Introduction

April 14, 2019 Sports

Introduction:

Throughout the course of history, and becoming increasingly common in today’s interdisciplinary workplaces, teams and groups have been crucial and unavoidable for mankind. One can find groups in every facet of life. From sports teams to marriages, military units to marketing teams, even school projects often times revolve around a group or team. Everywhere one looks, a team is close by. Regarding business, particularly management, teams are of even greater importance. In the workplace, most output in a company is the result of one team or a group of teams. This being the case, understanding how a group functions is absolutely necessary within a company, or any organization for that matter. Once a manager or leader understands dynamics and change within groups, he is able to advantageously steer the group in a productive direction. A manager who is ignorant to the knowledge of group dynamics will simply “reinvent the wheel” each time he oversees a new team. The continuation of this discourse will revolve around the question: “How do groups change over time?” More specifically, this will include an examination of different stages of group development and an alternative model, as well as a discussion of strengths and weaknesses of various group models.

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Summary:

Conducting formal research and studies of groups is a large discipline. A consolidation of these studies is crucial to better understanding and generalizing development within groups. In the 1960’s, Bruce Tuckman, later joined by Mary Ann Jensen, developed the most influential and widely used consolidation to date. Tuckman and Jensen’s model of group development includes five stages. Their model “suggests that groups mature over time and that during each stage, there are specific ways in which people deal with interpersonal relationships and task behaviors” (McKee, 346). The five stages consist of: Forming, Storming, Norming, Performing, and Adjourning. Forming is the “honeymoon” stage for a group: The group is new, and members try to avoid conflict and instead build the group on common ground. Storming is the opposite. Here, conflict among members and towards leaders, and a need for power become prevalent. Norming is where the group really begins to take shape. Group norms and roles are established. The group’s rules are created here, for example the importance of timeliness, when and where to work together, and what level quality of work is asked of members. The fourth stage is performing. This is where the group accomplishes what it set out to do. Here, members are far more comfortable and leadership often times is in the hands of different members at different times and on different tasks. The final stage is adjourning. Here the group completes its tasks and dissolves, either by force or group decision. Important in this stage is the discernment of when one should let go and move on. It can be unhealthy for groups to try to stay together when they no longer should. This five stage model is certainly not the only approach to studying group development. Susan Wheelan constructed a similar five stage model for group development; however, Wheelan includes more in-depth descriptions of the stages and also factors in the experience of group members in addition to the change in time as a contributor to group dynamics and change. Wheelan’s five stages are: Dependency and Inclusion, Conflict and Counter dependence, Trust and Structure, Productivity and Work, and Termination. With so many components of groups and a variety of models, it is important to weigh pros and cons of each and further process the information given.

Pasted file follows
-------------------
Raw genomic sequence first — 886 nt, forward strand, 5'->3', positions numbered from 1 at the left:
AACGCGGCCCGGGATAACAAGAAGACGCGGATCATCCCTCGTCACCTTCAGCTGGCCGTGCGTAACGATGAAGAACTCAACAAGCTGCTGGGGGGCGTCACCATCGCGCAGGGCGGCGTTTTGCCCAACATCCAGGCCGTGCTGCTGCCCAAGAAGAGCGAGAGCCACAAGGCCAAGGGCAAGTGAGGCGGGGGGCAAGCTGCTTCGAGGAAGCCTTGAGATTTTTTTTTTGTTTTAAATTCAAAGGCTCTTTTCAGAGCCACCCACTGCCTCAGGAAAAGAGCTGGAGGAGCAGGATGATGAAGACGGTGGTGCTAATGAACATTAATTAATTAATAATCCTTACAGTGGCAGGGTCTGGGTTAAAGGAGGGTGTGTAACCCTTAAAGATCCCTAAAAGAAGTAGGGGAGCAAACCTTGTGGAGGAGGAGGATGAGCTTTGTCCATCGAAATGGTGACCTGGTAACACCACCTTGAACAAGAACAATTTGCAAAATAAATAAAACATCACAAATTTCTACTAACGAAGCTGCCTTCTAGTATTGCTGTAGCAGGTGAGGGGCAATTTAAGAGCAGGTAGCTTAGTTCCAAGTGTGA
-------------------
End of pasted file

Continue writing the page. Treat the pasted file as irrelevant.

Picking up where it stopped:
Critical Analysis:

There is certainly merit to both of the models discussed in the textbook. Tuckman and Jensen have devised a visualization of group dynamic that is both simple, yet extraordinarily effective. The five stages described are quite well thought out and can easily be conceptualized. In my own personal experience, looking back, I can clearly remember groups I have been a part of and break down the experience into each segment. During my first year at Towson, one of my classes required a semester-long group project which consisted of various components and was extremely time consuming. I can clearly visualize each of the segments we went through. Forming was mostly out of necessity for the course, and lasted a relatively short time. Storming was a rather difficult patch as a power struggle between myself and another member ensued due to vast differences in opinion on research methodology. I eventually took lead of the group and during the norming stage, despite some hiccups in establishing member requirements, we got a general system of work down. Performing was a little different in that I continually had to remind group members of deadlines and generally was the leader throughout. Finally, as the class ended, we adjourned.
My experience does bring forth at least one flaw of Tuckman and Jensen’s model, however. A groups development cannot be categorized into five, chronological, distinct segments as a rigid formula. While groups tend to develop in accordance to the five stages, they are not static and do not always stay in the past.

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